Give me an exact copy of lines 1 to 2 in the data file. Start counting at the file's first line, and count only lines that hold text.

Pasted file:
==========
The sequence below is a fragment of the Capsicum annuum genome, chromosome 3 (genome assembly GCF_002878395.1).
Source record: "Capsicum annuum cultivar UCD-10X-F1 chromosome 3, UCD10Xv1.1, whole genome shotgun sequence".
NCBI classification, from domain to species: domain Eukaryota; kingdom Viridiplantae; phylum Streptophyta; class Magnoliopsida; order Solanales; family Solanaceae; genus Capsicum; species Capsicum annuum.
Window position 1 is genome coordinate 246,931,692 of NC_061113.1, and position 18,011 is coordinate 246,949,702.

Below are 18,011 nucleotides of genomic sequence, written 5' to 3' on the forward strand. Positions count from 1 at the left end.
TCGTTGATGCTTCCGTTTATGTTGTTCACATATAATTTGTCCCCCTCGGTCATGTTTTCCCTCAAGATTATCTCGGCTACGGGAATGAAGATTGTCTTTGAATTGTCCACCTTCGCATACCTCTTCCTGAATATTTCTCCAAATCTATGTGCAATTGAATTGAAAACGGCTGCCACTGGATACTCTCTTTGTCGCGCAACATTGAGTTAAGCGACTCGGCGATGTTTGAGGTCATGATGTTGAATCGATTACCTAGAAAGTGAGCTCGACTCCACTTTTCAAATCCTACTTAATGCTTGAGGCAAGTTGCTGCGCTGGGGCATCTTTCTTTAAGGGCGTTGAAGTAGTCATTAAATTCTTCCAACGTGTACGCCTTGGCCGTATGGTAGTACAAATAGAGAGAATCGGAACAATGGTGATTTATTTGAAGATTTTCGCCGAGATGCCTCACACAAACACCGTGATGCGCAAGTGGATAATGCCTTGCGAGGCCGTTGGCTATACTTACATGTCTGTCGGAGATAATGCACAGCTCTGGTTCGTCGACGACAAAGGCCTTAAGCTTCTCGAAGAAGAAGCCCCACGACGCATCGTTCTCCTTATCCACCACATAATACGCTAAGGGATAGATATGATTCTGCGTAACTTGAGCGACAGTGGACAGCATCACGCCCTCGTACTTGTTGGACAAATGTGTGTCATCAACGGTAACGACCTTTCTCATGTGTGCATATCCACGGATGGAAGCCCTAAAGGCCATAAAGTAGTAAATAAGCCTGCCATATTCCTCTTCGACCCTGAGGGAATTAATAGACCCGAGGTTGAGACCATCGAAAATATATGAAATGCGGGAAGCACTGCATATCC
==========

The sequence below is a fragment of the Capsicum annuum genome, chromosome 3 (genome assembly GCF_002878395.1).
Source record: "Capsicum annuum cultivar UCD-10X-F1 chromosome 3, UCD10Xv1.1, whole genome shotgun sequence".